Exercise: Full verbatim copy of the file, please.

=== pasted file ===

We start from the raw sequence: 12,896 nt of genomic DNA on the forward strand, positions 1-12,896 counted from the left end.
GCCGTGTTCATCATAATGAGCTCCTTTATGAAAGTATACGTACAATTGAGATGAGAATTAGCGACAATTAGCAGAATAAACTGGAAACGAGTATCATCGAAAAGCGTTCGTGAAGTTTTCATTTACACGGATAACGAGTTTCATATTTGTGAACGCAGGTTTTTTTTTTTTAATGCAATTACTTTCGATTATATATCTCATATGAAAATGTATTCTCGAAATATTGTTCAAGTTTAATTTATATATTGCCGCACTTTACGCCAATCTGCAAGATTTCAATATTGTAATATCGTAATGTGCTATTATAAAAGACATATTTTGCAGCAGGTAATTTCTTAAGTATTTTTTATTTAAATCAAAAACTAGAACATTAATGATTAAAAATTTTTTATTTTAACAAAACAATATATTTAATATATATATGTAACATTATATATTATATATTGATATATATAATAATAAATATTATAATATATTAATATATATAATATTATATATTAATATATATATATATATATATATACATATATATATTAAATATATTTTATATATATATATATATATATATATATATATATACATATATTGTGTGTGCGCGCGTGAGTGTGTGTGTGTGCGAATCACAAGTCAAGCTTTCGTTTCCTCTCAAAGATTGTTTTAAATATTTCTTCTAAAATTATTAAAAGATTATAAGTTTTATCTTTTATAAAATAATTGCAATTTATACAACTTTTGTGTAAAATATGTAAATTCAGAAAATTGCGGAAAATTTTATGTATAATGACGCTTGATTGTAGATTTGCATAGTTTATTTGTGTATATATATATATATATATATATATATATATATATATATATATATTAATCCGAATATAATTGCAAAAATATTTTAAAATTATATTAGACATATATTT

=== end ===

We start from the raw sequence: 12,896 nt of genomic DNA on the forward strand, positions 1-12,896 counted from the left end.
GCCGTGTTCATCATAATGAGCTCCTTTATGAAAGTATACGTACAATTGAGATGAGAATTAGCGACAATTAGCAGAATAAACTGGAAACGAGTATCATCGAAAAGCGTTCGTGAAGTTTTCATTTACACGGATAACGAGTTTCATATTTGTGAACGCAGGTTTTTTTTTTTTAATGCAATTACTTTCGATTATATATCTCATATGAAAATGTATTCTCGAAATATTGTTCAAGTTTAATTTATATATTGCCGCACTTTACGCCAATCTGCAAGATTTCAATATTGTAATATCGTAATGTGCTATTATAAAAGACATATTTTGCAGCAGGTAATTTCTTAAGTATTTTTTATTTAAATCAAAAACTAGAACATTAATGATTAAAAATTTTTTATTTTAACAAAACAATATATTTAATATATATATGTAACATTATATATTATATATTGATATATATAATAATAAATATTATAATATATTAATATATATAATATTATATATTAATATATATATATATATATATATACATATATATATTAAATATATTTTATATATATATATATATATATATATATATATATACATATATTGTGTGTGCGCGCGTGAGTGTGTGTGTGTGCGAATCACAAGTCAAGCTTTCGTTTCCTCTCAAAGATTGTTTTAAATATTTCTTCTAAAATTATTAAAAGATTATAAGTTTTATCTTTTATAAAATAATTGCAATTTATACAACTTTTGTGTAAAATATGTAAATTCAGAAAATTGCGGAAAATTTTATGTATAATGACGCTTGATTGTAGATTTGCATAGTTTATTTGTGTATATATATATATATATATATATATATATATATATATATATATATTAATCCGAATATAATTGCAAAAATATTTTAAAATTATATTAGACATATATTT